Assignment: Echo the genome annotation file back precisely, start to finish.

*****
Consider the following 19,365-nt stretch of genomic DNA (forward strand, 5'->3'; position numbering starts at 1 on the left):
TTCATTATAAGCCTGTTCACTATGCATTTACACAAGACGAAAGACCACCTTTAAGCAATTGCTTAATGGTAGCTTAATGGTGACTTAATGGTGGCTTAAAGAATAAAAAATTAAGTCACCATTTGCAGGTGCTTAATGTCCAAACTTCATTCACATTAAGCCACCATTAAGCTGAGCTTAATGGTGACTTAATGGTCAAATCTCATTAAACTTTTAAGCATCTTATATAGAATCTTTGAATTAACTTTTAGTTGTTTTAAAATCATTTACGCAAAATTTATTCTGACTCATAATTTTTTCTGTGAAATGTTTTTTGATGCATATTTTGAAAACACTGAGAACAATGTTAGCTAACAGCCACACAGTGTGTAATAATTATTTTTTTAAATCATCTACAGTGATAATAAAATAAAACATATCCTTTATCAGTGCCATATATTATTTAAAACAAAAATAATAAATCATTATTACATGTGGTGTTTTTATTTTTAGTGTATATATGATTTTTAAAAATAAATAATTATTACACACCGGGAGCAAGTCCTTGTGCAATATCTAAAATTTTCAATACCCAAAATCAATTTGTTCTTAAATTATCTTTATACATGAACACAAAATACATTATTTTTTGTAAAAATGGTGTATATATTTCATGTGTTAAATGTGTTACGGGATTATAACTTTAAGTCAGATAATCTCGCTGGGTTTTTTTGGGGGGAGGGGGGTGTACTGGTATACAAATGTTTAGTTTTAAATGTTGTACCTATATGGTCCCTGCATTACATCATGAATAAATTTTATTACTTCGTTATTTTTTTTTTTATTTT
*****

Consider the following 19,365-nt stretch of genomic DNA (forward strand, 5'->3'; position numbering starts at 1 on the left):
TTCATTATAAGCCTGTTCACTATGCATTTACACAAGACGAAAGACCACCTTTAAGCAATTGCTTAATGGTAGCTTAATGGTGACTTAATGGTGGCTTAAAGAATAAAAAATTAAGTCACCATTTGCAGGTGCTTAATGTCCAAACTTCATTCACATTAAGCCACCATTAAGCTGAGCTTAATGGTGACTTAATGGTCAAATCTCATTAAACTTTTAAGCATCTTATATAGAATCTTTGAATTAACTTTTAGTTGTTTTAAAATCATTTACGCAAAATTTATTCTGACTCATAATTTTTTCTGTGAAATGTTTTTTGATGCATATTTTGAAAACACTGAGAACAATGTTAGCTAACAGCCACACAGTGTGTAATAATTATTTTTTTAAATCATCTACAGTGATAATAAAATAAAACATATCCTTTATCAGTGCCATATATTATTTAAAACAAAAATAATAAATCATTATTACATGTGGTGTTTTTATTTTTAGTGTATATATGATTTTTAAAAATAAATAATTATTACACACCGGGAGCAAGTCCTTGTGCAATATCTAAAATTTTCAATACCCAAAATCAATTTGTTCTTAAATTATCTTTATACATGAACACAAAATACATTATTTTTTGTAAAAATGGTGTATATATTTCATGTGTTAAATGTGTTACGGGATTATAACTTTAAGTCAGATAATCTCGCTGGGTTTTTTTGGGGGGAGGGGGGTGTACTGGTATACAAATGTTTAGTTTTAAATGTTGTACCTATATGGTCCCTGCATTACATCATGAATAAATTTTATTACTTCGTTATTTTTTTTTTTATTTT